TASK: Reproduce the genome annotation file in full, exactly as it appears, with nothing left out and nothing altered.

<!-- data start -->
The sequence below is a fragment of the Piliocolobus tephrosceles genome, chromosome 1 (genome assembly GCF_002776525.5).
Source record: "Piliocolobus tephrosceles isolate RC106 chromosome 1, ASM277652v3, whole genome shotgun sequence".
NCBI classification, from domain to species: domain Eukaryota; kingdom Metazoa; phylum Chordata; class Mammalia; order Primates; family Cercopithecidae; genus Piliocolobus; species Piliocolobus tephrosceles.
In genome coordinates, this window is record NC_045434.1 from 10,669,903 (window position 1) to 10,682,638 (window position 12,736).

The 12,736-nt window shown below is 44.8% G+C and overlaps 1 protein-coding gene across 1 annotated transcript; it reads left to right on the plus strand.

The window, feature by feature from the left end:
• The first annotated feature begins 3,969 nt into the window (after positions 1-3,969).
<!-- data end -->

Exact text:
The sequence below is a fragment of the Piliocolobus tephrosceles genome, chromosome 1 (genome assembly GCF_002776525.5).
Source record: "Piliocolobus tephrosceles isolate RC106 chromosome 1, ASM277652v3, whole genome shotgun sequence".
NCBI classification, from domain to species: domain Eukaryota; kingdom Metazoa; phylum Chordata; class Mammalia; order Primates; family Cercopithecidae; genus Piliocolobus; species Piliocolobus tephrosceles.
In genome coordinates, this window is record NC_045434.1 from 10,669,903 (window position 1) to 10,682,638 (window position 12,736).

The 12,736-nt window shown below is 44.8% G+C and overlaps 1 protein-coding gene across 1 annotated transcript; it reads left to right on the plus strand.

The window, feature by feature from the left end:
• The first annotated feature begins 3,969 nt into the window (after positions 1-3,969).